to whom a wrinkle in their waist is of more
moment than their soul's salvation ?

I often wonder what kind of mothers
these girls have. Surely there can be no
family conversation where they live. Surely
they never hear the great questions of the
day discussed at the dinner-table. From
the number of hours they spend upon the
street, I often am tempted to say, what the
poor, tired woman, who stood for miles in
the street-car, said to her fellow-passengers,
" Have none of yez homes ?"

Poor, empty-pated little creatures ! Poor
lovely little clothes-racks, who occasionally
organize a concert for newsboys whose



100 GIRLS AND OTHER GIRLS

lives are busier and more useful than their
own ! A Street Waifs' Benefit for Street
Waifs !

If the crude young person who stands
with such eager feet where the brook and
river meet that she has wetted her pretty
shoon in her haste to be in the society of
men could only have the wit to sing :

"O \vad some power the giftie gie us,
To see oursels as others see us,"

she might discover strange points of resem-
blance between herself and a very young
baby.

In the earliest days of earthly existence
a baby is in a jelly-fish state, from which
no one can say what he will emerge. His
brain is a sponge. He receives everything
and gives nothing. He is pretty to look
at, and seems made for nothing but love.
He coos and gurgles, he seldom does any-
thing more intelligent than to smile, and
he prefers men to women.

The greatest fault that thinking men find
with this sort of girl is, that she becomes
sillier every day that she lives. I have



GIRLS AND OTHER GIRLS ioi

heard women complain of the degeneracy
of the boys who seek their daughters in
marriage ; but when I look at the many
girls of this type I am tempted to say,
"Well, madam, who but a degenerate would
care to marry your daughter ?"

Men claim that it is difficult to maintain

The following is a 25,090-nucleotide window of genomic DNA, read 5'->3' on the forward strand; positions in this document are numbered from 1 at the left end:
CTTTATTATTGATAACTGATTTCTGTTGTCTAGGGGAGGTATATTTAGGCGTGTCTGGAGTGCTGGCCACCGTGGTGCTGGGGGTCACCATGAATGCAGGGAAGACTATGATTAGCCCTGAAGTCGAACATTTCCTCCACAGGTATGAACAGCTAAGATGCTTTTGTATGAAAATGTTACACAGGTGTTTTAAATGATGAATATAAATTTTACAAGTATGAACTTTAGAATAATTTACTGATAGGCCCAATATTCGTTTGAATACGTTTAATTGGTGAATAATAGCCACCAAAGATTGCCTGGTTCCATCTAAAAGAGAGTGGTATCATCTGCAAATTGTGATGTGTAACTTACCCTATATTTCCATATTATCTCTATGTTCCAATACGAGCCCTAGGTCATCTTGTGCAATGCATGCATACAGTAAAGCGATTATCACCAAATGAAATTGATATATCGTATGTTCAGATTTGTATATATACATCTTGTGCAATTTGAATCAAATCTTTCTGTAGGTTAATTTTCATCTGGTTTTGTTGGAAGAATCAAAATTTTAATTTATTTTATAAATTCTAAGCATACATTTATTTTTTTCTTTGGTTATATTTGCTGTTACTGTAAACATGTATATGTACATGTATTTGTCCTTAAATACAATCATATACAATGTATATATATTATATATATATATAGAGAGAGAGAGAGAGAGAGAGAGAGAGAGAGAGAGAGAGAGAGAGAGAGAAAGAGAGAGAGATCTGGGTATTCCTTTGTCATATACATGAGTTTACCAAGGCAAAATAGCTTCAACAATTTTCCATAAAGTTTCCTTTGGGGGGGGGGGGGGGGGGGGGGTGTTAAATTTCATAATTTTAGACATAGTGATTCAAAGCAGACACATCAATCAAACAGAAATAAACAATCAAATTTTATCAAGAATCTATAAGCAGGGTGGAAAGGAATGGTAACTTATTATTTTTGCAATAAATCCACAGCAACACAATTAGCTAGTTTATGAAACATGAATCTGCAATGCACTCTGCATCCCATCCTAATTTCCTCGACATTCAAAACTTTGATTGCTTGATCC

their ideals in regard to women, in the face
of such selfishness, crudeness, bad manners,
and jealousies as exist between young girls
of this sort. Of course, they who have be-
come belles by reason of their lovely faces
never know that the thinking class of young
men criticise them adversely, and they would
not care if they did. There are still many
men who do admire and who will fall in
love with them, and the others are not
missed.

We must not blame them too severely for
rejoicing in their loveliness. It might be a
hard struggle for the rest of us not to do
the same if we had their beauty.

Men often wonder why girls' friendships
are so hollow. They wonder why we are
so ungenerous to each other. " So hate-
ful," we call it. Hateful is not a man's



102 GIRLS AND OTHER GIRLS

word. It is a woman's ; and trust a woman
to know exactly what it means.

Well, the truth of it is that men are at
the bottom of a great deal of it. Girls sel-
dom quarrel with each other except over
some man, and, while they intend to be loyal
to each other, they cannot seem to manage
it if there is a man in the case.

Most girls have two natures. One she
shows to men ; the other to other girls.
What we know of one is the way she droops
and is so openly bored by other girls that
it is quite a blow to our vanity to be obliged
to be with her. We recognize the other at
the approach of a man, even if we cannot
see him, by the changes in the girl's face.
She straightens herself, puts a hand on
each side of her waist, and pushes her belt
down lower, moistens her lips, a sparkle
comes into her eyes, she touches her back
hair, and runs a finger under the edge of her
veil. Then she smiles such a smile as the
other girls have not been able to win from
her in three hours.

These girls are very clever sometimes
even these little, soft, kitteny girls, who do



GIRLS AND OTHER GIRLS 103

not know anything about books, who never
read, who never study, and are popularly
called empty-headed even by the very men
who make love to them. These girls are
keen beyond words to express in their
intuitive knowledge of human nature and
the differentiation between man nature and
woman nature. They are capable of using
the outward and apparent motives of hu-
manity for an effect, and secretly of plying
the subtlest and most occult.

It is difficult to designate their exact
methods, and dangerous to exploit them,
for you immediately lay yourself open to the
suspicion of being capable of the same
double-dealing yourself, or of its being be-
neath your dignity to accuse any one of such
duplicity ; and yet there are the causes and
there are the results. You can shut your
eyes to them if you wish.

It is just here where a girl of this kind is
so uncanny. Of course, for those of us who
wish to take a lofty view of love and lovers,
who wish to think each woman sought out
by a man for her beauty and virtues and
married for love, it is very repugnant to